Strategically, there are two parts, and both require effort on your part:
(a) a conscious effort to spread your message and ideas further than your immediate networks and audience, and …
(b) engaging with members of your audience with a view to building relationships, cultivating advocacy and generating positive word-of-mouth buzz.
Let’s look at (b) first, ‘cos it’s important 😁
I constantly see people who are busy building their thought leader brand and are doing a good job, but they focus way too much on growing their audience at the expense of engagement. This is fine, I get it: we all want sizeable audiences, even though it’s largely an ego-driven exercise. But it’s also short-sighted.
Personally, I reckon it’s better to have less followers and subscribers (who engage with you, your content and your message) versus having heaps and heaps of people follow you (but who don’t really give a shit).
By all means, grow your audience, but also set aside time to engage with people.
Deepening the connection you have with your followers is all about building something of substance for the long term: a sustainable personal brand along with a community of like-minds who are invested in you and your ideas.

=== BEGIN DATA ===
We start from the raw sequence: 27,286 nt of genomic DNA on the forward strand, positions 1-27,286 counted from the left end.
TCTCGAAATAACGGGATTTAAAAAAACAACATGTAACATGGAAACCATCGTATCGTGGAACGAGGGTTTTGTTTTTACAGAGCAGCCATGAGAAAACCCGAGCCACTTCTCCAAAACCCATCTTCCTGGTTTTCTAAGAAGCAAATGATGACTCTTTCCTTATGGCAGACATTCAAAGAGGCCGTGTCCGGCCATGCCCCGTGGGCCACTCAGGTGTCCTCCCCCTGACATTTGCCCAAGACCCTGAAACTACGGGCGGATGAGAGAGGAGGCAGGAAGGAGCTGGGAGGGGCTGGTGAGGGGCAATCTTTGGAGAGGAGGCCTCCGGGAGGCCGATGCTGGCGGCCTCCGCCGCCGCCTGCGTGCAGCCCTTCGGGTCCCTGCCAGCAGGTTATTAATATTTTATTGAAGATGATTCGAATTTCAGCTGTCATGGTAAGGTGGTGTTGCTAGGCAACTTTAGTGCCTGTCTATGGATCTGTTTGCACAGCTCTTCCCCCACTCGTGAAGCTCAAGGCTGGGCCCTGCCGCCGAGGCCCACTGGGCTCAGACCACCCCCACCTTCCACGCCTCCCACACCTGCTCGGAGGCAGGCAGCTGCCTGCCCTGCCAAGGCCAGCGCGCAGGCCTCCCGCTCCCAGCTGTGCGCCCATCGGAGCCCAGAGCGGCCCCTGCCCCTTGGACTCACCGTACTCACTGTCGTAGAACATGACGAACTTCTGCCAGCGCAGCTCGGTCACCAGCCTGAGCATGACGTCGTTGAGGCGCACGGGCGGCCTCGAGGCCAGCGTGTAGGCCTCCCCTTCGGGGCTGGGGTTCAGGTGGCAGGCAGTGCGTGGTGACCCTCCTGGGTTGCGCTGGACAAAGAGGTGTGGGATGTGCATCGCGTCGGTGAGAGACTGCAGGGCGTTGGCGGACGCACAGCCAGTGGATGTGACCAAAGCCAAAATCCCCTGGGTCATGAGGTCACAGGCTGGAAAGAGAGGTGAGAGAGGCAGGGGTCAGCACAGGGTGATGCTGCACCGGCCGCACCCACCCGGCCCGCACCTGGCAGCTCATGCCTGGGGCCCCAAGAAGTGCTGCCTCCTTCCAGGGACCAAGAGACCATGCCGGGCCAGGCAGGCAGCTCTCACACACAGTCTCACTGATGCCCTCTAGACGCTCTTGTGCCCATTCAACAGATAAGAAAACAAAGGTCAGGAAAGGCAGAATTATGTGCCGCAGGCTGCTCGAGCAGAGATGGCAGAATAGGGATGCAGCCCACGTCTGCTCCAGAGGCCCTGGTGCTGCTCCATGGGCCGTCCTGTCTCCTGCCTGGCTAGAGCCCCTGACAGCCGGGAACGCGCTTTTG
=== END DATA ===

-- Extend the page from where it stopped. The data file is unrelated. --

- getting into the social trenches with people on an individual basis
- proactively reaching out to your ardent followers to say “hello”, to recognise and acknowledge them, to comment on their social posts, to share their content
- encouraging your email subscribers to write back to you so you can discover more about them, and what their challenges, issues and aspirations are
- attending events where members of your audience are likely to be, and mixing with them.
As writer David Perell recently tweeted: You can buy reach, but you can’t buy trust.
Building a community of fans, followers and advocates is all about establishing and nurturing bonds of trust, not just with you and your brand, but also, over time, with each other. A community is not just about the figurehead, as important as they are, but the interaction and genuine connection between its members.
“Activate your fans. Do not just collect them like baseball cards.” ~ Jay Baer
Okay, now let’s look at (a), which is all about spreading your message and ideas far and wide, beyond your immediate network of friends, peers and existing social media followers.
Think of this section as earned media.